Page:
Failure to Arrest Violent Criminal Not an Aberration in North Texas

The story is a big one.  On Father’s Day, June 20th, 2010, David Brown, Jr., son of Dallas Police Chief David Brown, Sr., shot and killed stranger Jeremy McMillian, who happened to be driving through his Lancaster, Texas apartment parking lot.  When Lancaster police responded, Lancaster Officer Craig Shaw was shot by Brown during the confrontation.

The sheer tragedy and drama of a police chief’s son being involved in a violent episode immediately spun off speculation casting aspersions on police procedure and whether Lancaster police had done Chief Brown a professional courtesy when they had failed to arrest Brown, Jr. seven hours earlier on that day, when Brown Jr.’s live-in girlfriend Misti Conaway, had made the frantic 911 call: “He’s got my kids locked in the apartment with him,” Conaway said. “He’s going crazy. He just hit me in my ribs and stuck me outside, and I don’t know what to do.  And he’s got a gun in there. I hid it from him.  He’s really scary right now. If he catches me out here on the phone, I don’t know what he’s doing with my kids up there.”

When Lancaster police answered Ms. Conaway’s 911 call, Brown, Jr.  denied there was anything going on, whereupon the police acknowledged on tape that they knew he was Chief Brown’s son and left without arresting him.  
Weeks earlier, on May 7th, a teacher at the school Ms. Conaway’s 10-year-old son attends, called police reporting the son had a black eye and that it was allegedly given to him by Brown, Jr.  Lancaster Police now say they were still investigating that incident.  
The blogs, newsrooms, and radio talk shows are all buzzing with anger that Lancaster police refused to arrest Brown, Jr. as an inside favor to Chief Brown.  They believe that failing to arrest a man who had just hit a woman and blackened the eye of a child would not have happened if Chief Brown hadn’t happened to be the violent offender’s father.  Many people are calling for resignations on both ends.   
I can understand why perhaps North Texas citizens who are exposed to only the normal amount of crime news, that being the really high-profile stories, could see this as a one-time aberration, made possible only by corruption and favors within the police departments.  As a crime hobbiest who follows crime news more avidly than most people, though, I can tell you that failing to arrest a man who has just beat up his girlfriend is not unusual for North Texas area law enforcement at all.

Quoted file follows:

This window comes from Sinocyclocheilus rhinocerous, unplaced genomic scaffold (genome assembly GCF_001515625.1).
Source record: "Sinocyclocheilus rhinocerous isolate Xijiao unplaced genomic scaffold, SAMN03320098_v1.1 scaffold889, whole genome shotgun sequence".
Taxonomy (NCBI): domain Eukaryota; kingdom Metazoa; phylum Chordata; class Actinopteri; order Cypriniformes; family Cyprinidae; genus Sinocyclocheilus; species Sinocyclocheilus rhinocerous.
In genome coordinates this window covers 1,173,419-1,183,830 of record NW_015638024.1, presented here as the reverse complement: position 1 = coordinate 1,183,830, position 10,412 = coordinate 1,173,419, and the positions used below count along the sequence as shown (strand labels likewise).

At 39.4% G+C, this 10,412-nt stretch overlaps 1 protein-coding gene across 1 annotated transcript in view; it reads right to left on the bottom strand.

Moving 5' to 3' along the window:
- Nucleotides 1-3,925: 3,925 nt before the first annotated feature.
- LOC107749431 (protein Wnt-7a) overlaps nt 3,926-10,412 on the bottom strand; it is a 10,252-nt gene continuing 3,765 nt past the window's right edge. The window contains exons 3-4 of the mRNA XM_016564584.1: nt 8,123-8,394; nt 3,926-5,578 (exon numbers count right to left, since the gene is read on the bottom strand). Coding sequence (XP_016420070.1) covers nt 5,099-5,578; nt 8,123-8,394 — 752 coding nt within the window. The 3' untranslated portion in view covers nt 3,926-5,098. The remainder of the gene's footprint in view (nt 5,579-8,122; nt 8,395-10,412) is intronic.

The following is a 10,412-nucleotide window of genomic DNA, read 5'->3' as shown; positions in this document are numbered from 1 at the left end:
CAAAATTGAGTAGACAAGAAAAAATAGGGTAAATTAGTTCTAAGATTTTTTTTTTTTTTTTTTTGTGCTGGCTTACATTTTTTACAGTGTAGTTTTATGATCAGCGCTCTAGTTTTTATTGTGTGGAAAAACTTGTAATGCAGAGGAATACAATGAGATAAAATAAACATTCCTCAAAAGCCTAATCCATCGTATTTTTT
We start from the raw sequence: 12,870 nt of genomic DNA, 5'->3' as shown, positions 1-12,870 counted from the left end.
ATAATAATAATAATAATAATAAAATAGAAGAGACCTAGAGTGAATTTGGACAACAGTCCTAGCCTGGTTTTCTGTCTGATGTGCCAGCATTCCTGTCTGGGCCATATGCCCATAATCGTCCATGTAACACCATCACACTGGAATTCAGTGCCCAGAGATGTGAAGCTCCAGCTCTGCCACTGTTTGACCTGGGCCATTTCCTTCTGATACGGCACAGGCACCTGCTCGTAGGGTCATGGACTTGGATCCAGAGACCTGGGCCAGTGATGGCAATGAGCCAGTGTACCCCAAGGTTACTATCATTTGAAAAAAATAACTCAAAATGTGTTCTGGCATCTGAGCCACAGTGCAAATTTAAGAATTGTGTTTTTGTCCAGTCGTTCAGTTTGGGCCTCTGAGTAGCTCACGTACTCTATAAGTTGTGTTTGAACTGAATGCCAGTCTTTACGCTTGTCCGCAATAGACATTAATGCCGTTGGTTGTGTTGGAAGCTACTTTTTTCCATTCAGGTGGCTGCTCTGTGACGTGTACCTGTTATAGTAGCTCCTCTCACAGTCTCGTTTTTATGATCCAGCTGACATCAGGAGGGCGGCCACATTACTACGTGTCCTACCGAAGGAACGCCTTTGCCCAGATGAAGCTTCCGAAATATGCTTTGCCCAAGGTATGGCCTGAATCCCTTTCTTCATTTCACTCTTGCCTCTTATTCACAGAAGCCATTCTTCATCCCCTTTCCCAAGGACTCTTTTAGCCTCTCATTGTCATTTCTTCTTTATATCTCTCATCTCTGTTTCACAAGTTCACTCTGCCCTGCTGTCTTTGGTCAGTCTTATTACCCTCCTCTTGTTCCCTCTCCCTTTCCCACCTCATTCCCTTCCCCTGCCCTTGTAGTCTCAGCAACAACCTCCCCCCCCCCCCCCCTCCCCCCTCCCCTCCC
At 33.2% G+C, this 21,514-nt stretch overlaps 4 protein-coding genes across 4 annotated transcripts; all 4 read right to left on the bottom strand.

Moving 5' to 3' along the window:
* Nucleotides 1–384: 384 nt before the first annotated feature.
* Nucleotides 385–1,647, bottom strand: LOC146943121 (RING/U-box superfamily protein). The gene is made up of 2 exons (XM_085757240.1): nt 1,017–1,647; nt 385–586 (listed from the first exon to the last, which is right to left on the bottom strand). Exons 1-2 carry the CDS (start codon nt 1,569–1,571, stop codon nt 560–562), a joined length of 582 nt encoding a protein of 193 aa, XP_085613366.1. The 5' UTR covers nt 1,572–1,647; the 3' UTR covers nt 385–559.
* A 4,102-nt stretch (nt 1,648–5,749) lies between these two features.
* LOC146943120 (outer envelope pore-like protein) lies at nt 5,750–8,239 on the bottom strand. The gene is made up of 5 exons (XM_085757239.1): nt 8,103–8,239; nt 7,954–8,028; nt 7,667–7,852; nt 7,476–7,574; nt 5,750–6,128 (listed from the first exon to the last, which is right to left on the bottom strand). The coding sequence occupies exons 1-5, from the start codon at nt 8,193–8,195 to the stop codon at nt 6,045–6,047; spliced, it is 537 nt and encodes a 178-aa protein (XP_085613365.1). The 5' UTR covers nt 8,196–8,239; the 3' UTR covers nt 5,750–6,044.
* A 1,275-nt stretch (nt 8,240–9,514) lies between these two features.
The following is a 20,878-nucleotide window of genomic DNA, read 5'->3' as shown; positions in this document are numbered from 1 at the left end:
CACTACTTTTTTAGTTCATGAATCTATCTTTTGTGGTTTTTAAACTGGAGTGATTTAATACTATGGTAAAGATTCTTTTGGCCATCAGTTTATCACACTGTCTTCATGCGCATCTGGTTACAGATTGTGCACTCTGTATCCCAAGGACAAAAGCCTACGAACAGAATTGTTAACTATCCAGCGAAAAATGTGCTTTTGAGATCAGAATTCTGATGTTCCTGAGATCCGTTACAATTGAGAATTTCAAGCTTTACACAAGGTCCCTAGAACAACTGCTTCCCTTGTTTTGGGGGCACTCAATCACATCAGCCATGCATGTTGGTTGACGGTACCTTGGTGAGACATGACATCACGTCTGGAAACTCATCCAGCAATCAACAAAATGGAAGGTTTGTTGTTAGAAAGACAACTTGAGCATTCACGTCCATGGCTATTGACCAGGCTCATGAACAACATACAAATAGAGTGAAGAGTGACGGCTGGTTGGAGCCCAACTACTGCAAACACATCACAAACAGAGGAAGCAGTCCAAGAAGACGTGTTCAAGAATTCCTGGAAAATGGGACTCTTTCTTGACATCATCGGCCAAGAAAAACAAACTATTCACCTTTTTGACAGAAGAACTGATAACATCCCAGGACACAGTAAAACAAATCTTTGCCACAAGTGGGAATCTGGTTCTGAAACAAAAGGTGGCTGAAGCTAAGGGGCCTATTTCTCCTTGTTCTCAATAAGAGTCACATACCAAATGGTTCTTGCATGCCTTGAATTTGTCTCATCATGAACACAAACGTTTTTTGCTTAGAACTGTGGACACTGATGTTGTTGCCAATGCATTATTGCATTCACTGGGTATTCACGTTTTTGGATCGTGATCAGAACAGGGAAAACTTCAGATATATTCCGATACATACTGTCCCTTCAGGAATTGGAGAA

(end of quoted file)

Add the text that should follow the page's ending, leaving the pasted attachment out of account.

I remember writing a letter to an incumbent Dallas D.A. a few years ago because a back-page story had come to my attention about a woman who had repeatedly reported being stalked and beat up by her boyfriend had filed a complaint, had a restraining order, continued to be battered, and the police had still not locked him up.  After a month of stalking, violence, and futile 911 calls, the woman was killed by the boyfriend.  The story was hardly a blip on the screen.  Many of these stories are never even reported by news media; and when they are, they apparently aren’t sensational enough to earn a spot on the nightly news.  Many people, including, sadly, those in law enforcement and justice, don’t realize that there are stalking laws in 48 states and that under the law, we do not have to wait until someone acts out violently to arrest them.  These laws need to be enforced, not ignored.
Now, this may seem to you that I am indicting the police departments, but that would be too simplistic, because I realize the constraints, budgetary and otherwise, that the departments are working under.  I have talked to Dallas police officers, and I know how thinly spread they are and what a great job they do with what they have to work with.  Being a crime hobbiest, I also know how overflowing our justice system and prisons are and that, according to Bureau of Crime Statistics, nationally, 30 percent of convicted felons never even do jail time.  This may put into perspective where other crimes fall on the priority meter.
So I am not laying this all on the heads of the police.  I think we have to spread the blame out a bit.  A few years ago, Dallas voters finally voted in a tax increase specifically to allocate more money to the police department.  A few months later, a report that this money had since been reallocated for other uses by the City was all but ignored in the press.  News media seems to report only the most sensational cases, and most of the hard-working citizenry doesn’t have time to keep up with everything that is going on anyway, or have extra money to throw into the tax kitty.
That being said, do I think our law-enforcement/justice machine really wants to prosecute men for domestic violence?  History tells me no.  I see many men somewhat loathe to prosecute other men for hitting a woman.  I see this supported by the age-old convention of not interfering because “everyone has domestic disputes.”  
I don’t think it much matters if Lancaster Police added “professional courtesy” to the long list of reasons why David Brown, Jr. wasn’t arrested, if not after the teacher’s call on May 7th, then at least on Father’s Day when he hit his girlfriend and was waving a gun around.  There is no excuse good enough to consistently sacrifice the safety of battered women and children.  Had Lancaster Police arrested Brown when they should have, which was twice in six weeks’ time, two innocent people would be alive today, one kid wouldn’t have seen their father shot and killed up close, and another wouldn’t have seen his mother beaten and terrorized as he himself had been beaten and terrorized before.  There is no excuse.  And it’s not just on the hands of Lancaster Police.  It’s a whole way of thinking that must change.


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